Dansk Melodi Grand Prix 2018

Created by mk87 on 10 Feb 2018
Ainoa    Sat, 10/02/2018 - 23:18

Not a single song in Danish...

mk87    Sun, 11/02/2018 - 06:26

Holder fast I ingenting is in Danish.

Ainoa    Sun, 11/02/2018 - 15:47

Oh yes, actually. I missed it; it's the only one...

HinKyto    Mon, 12/02/2018 - 17:11

Unfortunately, it's only been one Danish song a lot in the recent years. Sometimes we've had two if we were lucky, but they tend to just fall flat. I was sort of hyped for Holder Fast I Ingenting as it's co-produced by one of my favourite Danish artist, Clara Sofie, but it just did not feel right. I'd wish we could go back to countries just singing in their native languages, but that would give English speaking countries an unfair advantage.

Ainoa    Mon, 12/02/2018 - 17:39

Would it really in the end? British competitors have had some terrible results on the past years, because their songs were just very bad. If we were to all sing in our national languages, I don't think English speaking countries would have a very big advantage. What we have now is a flat competition with a bunch of artists all singing the same insipid songs that could completely be exchanged between between any artists without anyone noticing... Music is great with diversity and there are brilliant things that are created in other languages than English.

(Plus, Italy has had good results singing in Italian recently.)

HinKyto    Mon, 12/02/2018 - 18:36

Yes, it's been proven that songs sung in English have a better chance of winning. Though, that's not the only factor, of course, as proven by Portugal. The familiarity factor plays a 'huge' role in this, as you tend to like things better if you're more familiar with it, artificial boosting the chances of an English song, since most people in Europe are familiar with English.

mk87    Mon, 12/02/2018 - 18:51

The Danish broadcaster forced all artists to perform in Danish at DMGP between 1999 and 2005 just to have the lyrics switched to English for Eurovision. Sweden did so until 2001 and Iceland still does so. It's kind of a Nordic thing, I guess. Sweden and Norway also used this formula between 1973 and 1975/1976, when English was officially allowed for the first time.

Ainoa    Mon, 12/02/2018 - 20:39

Yes, Isee what you're saying and kind of agree.

Listening to the song in Danish, I find that the sound of it seems like that of English, and most people in France wouldn't really mind the difference. And when it comes to understanding the lyrics, even though English lyrics would be understood by more people, many people would get as much of the Danish song as of the English one. Outside of Northern Europe, even if English is/sounds/looks obviously very familiar, it's not a second language, but still a foreign one.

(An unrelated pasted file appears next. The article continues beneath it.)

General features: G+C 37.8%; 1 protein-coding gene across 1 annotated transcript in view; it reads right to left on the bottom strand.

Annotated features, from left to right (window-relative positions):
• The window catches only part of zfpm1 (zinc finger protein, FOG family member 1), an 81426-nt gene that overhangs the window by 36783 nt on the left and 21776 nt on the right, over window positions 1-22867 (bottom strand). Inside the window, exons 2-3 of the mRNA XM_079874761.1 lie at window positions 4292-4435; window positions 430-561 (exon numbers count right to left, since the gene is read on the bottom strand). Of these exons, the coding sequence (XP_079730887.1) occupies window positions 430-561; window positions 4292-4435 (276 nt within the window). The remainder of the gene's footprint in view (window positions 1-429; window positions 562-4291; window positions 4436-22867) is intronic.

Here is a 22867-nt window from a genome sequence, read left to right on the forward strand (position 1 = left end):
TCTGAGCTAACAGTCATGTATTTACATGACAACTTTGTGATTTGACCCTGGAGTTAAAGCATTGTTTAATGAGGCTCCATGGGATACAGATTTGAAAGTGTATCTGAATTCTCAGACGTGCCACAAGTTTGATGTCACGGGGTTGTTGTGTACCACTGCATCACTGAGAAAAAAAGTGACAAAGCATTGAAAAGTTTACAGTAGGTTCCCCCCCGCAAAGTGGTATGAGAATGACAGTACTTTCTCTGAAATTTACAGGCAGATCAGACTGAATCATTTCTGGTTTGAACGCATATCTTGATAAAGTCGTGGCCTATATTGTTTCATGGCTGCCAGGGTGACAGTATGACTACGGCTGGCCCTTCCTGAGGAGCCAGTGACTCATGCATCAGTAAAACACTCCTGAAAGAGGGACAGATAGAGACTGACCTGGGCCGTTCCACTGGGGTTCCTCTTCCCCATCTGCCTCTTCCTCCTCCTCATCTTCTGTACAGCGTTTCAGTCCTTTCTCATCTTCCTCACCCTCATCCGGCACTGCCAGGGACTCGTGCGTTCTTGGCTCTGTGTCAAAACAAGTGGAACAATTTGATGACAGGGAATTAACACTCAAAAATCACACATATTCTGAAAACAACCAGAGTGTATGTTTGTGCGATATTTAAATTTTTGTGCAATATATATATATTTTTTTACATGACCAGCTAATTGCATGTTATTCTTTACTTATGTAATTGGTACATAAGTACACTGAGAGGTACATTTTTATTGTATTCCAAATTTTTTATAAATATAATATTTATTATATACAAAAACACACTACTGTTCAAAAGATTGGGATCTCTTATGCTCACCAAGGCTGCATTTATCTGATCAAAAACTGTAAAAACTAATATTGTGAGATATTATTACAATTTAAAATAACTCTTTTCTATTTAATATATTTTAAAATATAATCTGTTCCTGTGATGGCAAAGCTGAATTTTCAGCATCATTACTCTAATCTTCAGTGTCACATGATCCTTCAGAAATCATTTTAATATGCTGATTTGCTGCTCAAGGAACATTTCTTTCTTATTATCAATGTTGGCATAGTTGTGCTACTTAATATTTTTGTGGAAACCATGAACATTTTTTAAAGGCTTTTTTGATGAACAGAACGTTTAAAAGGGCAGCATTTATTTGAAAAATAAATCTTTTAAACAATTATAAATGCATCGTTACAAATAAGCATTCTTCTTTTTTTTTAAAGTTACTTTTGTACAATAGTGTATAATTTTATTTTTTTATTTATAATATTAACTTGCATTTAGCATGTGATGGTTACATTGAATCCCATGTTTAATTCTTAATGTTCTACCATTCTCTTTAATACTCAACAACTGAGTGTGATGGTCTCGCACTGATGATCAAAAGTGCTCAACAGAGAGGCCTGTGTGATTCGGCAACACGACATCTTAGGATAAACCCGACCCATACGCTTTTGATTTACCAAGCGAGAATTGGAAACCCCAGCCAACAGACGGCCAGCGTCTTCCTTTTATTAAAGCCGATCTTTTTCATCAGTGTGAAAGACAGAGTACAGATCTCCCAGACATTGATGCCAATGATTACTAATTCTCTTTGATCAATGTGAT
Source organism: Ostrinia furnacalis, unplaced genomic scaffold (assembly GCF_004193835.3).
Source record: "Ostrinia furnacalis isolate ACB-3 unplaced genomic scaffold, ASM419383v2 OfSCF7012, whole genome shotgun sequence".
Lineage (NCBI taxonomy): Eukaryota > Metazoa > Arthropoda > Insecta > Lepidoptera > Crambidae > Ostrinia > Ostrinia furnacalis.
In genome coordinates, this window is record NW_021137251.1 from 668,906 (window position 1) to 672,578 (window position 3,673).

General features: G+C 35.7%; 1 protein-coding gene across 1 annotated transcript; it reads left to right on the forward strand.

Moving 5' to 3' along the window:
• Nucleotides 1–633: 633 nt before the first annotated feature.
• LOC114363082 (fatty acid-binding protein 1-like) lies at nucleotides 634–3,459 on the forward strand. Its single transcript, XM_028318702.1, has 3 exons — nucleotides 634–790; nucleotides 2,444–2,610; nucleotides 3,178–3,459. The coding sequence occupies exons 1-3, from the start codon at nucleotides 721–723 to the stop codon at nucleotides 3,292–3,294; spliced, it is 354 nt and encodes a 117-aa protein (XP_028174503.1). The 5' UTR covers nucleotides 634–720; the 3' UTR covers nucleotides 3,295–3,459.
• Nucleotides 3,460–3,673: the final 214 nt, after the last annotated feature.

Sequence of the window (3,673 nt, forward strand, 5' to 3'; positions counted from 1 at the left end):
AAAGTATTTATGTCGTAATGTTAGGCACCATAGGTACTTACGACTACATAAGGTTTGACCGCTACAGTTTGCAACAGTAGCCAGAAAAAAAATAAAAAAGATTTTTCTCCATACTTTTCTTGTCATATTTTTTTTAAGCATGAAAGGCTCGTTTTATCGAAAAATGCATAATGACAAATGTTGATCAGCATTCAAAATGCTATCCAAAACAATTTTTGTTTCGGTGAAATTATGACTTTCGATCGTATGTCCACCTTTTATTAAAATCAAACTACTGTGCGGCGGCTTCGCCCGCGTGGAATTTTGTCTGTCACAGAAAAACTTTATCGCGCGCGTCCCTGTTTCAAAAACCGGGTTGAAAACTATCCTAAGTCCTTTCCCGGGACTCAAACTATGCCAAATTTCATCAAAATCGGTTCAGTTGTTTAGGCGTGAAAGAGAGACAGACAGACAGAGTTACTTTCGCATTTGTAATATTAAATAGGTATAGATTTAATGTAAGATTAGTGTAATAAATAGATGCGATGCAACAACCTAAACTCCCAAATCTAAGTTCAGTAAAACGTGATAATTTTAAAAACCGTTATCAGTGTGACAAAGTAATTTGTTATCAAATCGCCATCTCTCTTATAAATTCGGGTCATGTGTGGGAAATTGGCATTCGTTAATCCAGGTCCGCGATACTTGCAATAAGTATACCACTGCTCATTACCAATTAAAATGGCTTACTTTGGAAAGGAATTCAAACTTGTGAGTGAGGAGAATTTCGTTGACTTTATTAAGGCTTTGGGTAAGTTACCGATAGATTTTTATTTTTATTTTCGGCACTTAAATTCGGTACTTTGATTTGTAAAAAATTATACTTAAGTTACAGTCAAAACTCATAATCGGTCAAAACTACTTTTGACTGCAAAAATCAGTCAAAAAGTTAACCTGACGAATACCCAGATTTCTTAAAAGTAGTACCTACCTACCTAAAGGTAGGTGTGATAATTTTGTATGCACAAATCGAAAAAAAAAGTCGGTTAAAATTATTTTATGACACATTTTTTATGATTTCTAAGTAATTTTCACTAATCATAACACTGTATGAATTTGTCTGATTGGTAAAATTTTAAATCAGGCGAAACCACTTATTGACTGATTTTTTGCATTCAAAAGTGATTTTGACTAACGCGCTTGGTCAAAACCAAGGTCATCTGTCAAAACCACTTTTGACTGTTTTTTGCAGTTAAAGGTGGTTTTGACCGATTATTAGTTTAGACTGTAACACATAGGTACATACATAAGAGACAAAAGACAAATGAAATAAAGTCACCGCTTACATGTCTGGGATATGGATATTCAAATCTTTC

HinKyto    Mon, 12/02/2018 - 22:26

But it is, though. If you speak it, to any degree, it's a second language. English is both a second language and a foreign language to me. Foreign because I did not know it growing up, second because it was one I learned later on. The two are not contradictory at all. Maybe people aren't fluent, and maybe they don't really get the entire meaning, but the exposure to English most European countries have experienced throughout the years has made it much more familiar than Danish would be to anyone outside Scandinavia / the Nordic countries. It's this very same reason why so much mainstream is generic, it's been made to sound familiar. If you want people to relate to the song, even if they can't really understand it, choosing English over Danish is the right thing to do. Though, that's not quite what Eurovision is about, is it?

I agree that countries should let their own languages be more present. I'd really wish that at least half of the songs were in Danish, but I'm not in charge. I'd love to see Denmark being represented by Danish instead of English, but the people in charge are too focused on winning that they forget to give our language a shot at representing us. Such a shame.